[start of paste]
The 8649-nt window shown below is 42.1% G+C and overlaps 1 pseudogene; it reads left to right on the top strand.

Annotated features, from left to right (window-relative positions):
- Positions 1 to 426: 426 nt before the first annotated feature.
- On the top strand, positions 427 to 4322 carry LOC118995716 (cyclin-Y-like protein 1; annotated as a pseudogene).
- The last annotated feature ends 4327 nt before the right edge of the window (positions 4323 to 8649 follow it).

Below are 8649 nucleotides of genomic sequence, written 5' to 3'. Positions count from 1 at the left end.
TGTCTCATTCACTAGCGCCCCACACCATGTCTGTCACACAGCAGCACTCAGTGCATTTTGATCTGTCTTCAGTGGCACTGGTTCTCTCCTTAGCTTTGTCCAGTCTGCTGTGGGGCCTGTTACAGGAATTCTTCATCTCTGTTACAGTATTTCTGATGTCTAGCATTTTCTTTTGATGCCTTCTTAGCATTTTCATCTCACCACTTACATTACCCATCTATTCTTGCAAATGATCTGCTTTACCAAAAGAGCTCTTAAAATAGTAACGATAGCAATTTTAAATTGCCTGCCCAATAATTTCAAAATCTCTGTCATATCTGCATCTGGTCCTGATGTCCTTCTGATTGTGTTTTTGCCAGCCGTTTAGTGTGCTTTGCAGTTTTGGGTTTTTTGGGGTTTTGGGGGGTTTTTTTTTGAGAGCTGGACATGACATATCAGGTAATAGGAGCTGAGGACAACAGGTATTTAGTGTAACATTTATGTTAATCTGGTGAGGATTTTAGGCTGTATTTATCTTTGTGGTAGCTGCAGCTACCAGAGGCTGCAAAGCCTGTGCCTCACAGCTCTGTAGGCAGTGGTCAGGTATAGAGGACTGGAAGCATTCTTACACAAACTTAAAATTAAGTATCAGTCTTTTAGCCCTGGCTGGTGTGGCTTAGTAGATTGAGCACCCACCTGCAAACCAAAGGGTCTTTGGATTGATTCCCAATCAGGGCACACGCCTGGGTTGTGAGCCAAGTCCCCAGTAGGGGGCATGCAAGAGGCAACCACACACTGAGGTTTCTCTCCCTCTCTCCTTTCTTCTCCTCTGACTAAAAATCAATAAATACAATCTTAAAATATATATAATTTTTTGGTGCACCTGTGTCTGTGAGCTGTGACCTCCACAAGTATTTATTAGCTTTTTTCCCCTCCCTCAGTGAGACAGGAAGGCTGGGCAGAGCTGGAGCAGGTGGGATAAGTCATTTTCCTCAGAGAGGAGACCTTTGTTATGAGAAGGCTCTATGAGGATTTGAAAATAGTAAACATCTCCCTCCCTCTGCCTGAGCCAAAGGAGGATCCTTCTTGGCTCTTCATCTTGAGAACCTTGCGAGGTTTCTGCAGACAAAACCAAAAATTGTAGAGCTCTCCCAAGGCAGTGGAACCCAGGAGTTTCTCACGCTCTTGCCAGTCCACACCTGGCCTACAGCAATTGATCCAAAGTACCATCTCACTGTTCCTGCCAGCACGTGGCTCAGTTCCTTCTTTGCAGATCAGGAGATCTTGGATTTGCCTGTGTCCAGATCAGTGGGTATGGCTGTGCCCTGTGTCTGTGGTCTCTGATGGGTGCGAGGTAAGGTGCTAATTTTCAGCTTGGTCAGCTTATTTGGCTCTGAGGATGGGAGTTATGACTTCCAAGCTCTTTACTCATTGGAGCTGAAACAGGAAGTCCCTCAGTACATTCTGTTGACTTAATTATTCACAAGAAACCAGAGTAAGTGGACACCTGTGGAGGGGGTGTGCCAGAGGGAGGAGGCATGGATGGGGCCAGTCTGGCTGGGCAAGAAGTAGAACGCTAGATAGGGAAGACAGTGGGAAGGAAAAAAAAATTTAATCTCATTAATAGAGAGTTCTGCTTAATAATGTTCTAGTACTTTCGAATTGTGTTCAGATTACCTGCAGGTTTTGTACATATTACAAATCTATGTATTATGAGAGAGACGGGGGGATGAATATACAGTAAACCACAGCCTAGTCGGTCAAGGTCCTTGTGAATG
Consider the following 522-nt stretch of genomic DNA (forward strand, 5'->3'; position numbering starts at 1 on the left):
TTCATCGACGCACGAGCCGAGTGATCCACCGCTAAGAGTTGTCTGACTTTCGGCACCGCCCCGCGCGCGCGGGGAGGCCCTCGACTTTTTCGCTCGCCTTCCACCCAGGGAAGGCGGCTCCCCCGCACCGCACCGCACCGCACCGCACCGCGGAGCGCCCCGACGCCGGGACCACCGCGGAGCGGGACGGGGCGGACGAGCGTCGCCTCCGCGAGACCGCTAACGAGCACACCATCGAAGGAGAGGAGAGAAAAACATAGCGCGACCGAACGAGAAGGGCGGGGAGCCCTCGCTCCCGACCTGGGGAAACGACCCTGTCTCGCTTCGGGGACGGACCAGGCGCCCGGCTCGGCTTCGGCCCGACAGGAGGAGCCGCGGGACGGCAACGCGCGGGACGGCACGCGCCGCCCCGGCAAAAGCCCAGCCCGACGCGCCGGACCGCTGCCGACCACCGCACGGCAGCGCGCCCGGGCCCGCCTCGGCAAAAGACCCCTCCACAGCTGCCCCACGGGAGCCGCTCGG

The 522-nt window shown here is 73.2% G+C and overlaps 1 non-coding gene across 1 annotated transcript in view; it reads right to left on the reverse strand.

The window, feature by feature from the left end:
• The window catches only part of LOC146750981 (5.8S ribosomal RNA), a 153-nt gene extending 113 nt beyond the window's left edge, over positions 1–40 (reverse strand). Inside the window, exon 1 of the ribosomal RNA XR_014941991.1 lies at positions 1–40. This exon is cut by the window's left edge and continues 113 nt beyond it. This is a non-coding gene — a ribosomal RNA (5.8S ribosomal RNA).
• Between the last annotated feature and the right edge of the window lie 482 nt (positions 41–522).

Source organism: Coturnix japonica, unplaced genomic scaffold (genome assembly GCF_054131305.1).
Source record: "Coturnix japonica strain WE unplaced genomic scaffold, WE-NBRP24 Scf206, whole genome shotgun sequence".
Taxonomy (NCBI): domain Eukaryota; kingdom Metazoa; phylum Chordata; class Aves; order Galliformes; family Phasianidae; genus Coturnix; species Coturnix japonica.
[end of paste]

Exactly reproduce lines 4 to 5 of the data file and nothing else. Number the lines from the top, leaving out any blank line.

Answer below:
- On the top strand, positions 427 to 4322 carry LOC118995716 (cyclin-Y-like protein 1; annotated as a pseudogene).
- The last annotated feature ends 4327 nt before the right edge of the window (positions 4323 to 8649 follow it).